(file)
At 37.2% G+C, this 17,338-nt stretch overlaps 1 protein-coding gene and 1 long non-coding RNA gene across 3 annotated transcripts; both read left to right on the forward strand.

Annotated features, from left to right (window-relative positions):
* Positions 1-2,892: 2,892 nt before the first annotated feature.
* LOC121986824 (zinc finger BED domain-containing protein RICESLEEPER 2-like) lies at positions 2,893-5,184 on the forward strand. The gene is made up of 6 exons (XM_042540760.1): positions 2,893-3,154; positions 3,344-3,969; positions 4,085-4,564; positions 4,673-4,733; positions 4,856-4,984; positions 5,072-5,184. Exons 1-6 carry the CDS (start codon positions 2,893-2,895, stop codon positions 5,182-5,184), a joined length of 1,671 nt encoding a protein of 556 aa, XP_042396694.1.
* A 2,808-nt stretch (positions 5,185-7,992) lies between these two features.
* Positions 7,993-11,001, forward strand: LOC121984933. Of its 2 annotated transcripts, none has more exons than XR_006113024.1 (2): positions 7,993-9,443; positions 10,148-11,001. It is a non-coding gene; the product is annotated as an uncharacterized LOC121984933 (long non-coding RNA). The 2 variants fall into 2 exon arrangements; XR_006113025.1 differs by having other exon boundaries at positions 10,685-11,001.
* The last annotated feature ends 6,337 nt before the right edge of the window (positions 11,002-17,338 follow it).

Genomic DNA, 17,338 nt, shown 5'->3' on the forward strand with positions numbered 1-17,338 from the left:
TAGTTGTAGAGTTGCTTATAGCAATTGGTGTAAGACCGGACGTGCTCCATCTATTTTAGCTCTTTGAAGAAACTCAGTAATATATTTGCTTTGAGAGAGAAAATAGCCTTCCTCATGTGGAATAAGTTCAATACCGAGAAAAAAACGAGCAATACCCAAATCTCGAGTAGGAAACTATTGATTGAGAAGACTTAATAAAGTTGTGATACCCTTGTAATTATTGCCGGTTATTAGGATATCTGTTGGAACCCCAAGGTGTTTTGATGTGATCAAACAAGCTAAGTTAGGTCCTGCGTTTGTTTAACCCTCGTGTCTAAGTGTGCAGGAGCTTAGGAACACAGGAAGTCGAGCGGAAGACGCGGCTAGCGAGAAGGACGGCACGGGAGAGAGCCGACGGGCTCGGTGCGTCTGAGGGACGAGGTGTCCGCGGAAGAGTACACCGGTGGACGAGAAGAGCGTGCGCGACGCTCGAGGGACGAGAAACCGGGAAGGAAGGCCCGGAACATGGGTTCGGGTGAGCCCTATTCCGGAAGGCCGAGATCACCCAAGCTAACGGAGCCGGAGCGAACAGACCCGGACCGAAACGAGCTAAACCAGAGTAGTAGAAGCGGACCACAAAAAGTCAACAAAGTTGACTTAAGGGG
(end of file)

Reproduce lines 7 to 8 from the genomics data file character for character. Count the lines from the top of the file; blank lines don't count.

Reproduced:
* The last annotated feature ends 6,337 nt before the right edge of the window (positions 11,002-17,338 follow it).

Genomic DNA, 17,338 nt, shown 5'->3' on the forward strand with positions numbered 1-17,338 from the left: